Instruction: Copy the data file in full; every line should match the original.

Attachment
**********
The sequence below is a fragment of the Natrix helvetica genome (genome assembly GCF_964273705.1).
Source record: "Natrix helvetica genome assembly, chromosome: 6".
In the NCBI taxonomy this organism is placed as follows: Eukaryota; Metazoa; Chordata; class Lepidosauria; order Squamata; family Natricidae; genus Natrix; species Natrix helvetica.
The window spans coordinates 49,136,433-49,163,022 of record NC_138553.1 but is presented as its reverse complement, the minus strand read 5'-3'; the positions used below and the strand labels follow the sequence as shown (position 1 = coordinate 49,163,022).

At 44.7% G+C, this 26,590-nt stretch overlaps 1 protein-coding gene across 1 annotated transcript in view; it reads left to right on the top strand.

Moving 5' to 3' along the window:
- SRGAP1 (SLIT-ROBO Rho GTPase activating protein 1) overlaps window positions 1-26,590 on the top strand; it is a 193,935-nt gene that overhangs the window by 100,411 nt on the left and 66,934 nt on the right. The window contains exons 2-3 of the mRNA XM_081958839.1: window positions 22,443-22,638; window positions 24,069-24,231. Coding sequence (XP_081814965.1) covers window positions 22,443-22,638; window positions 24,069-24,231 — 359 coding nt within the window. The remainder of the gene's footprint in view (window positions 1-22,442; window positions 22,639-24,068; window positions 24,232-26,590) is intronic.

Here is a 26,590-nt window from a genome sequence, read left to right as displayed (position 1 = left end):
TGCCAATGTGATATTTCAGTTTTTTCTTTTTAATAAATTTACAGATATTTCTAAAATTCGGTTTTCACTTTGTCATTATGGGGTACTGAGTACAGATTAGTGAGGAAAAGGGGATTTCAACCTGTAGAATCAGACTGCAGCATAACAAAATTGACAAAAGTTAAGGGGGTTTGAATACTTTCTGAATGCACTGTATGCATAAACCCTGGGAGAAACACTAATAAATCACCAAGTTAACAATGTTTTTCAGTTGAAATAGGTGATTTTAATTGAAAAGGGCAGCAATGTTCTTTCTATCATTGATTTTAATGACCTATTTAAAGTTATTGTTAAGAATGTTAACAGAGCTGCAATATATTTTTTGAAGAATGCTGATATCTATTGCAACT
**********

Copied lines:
The sequence below is a fragment of the Natrix helvetica genome (genome assembly GCF_964273705.1).
Source record: "Natrix helvetica genome assembly, chromosome: 6".
In the NCBI taxonomy this organism is placed as follows: Eukaryota; Metazoa; Chordata; class Lepidosauria; order Squamata; family Natricidae; genus Natrix; species Natrix helvetica.
The window spans coordinates 49,136,433-49,163,022 of record NC_138553.1 but is presented as its reverse complement, the minus strand read 5'-3'; the positions used below and the strand labels follow the sequence as shown (position 1 = coordinate 49,163,022).

At 44.7% G+C, this 26,590-nt stretch overlaps 1 protein-coding gene across 1 annotated transcript in view; it reads left to right on the top strand.

Moving 5' to 3' along the window:
- SRGAP1 (SLIT-ROBO Rho GTPase activating protein 1) overlaps window positions 1-26,590 on the top strand; it is a 193,935-nt gene that overhangs the window by 100,411 nt on the left and 66,934 nt on the right. The window contains exons 2-3 of the mRNA XM_081958839.1: window positions 22,443-22,638; window positions 24,069-24,231. Coding sequence (XP_081814965.1) covers window positions 22,443-22,638; window positions 24,069-24,231 — 359 coding nt within the window. The remainder of the gene's footprint in view (window positions 1-22,442; window positions 22,639-24,068; window positions 24,232-26,590) is intronic.

Here is a 26,590-nt window from a genome sequence, read left to right as displayed (position 1 = left end):
TGCCAATGTGATATTTCAGTTTTTTCTTTTTAATAAATTTACAGATATTTCTAAAATTCGGTTTTCACTTTGTCATTATGGGGTACTGAGTACAGATTAGTGAGGAAAAGGGGATTTCAACCTGTAGAATCAGACTGCAGCATAACAAAATTGACAAAAGTTAAGGGGGTTTGAATACTTTCTGAATGCACTGTATGCATAAACCCTGGGAGAAACACTAATAAATCACCAAGTTAACAATGTTTTTCAGTTGAAATAGGTGATTTTAATTGAAAAGGGCAGCAATGTTCTTTCTATCATTGATTTTAATGACCTATTTAAAGTTATTGTTAAGAATGTTAACAGAGCTGCAATATATTTTTTGAAGAATGCTGATATCTATTGCAACT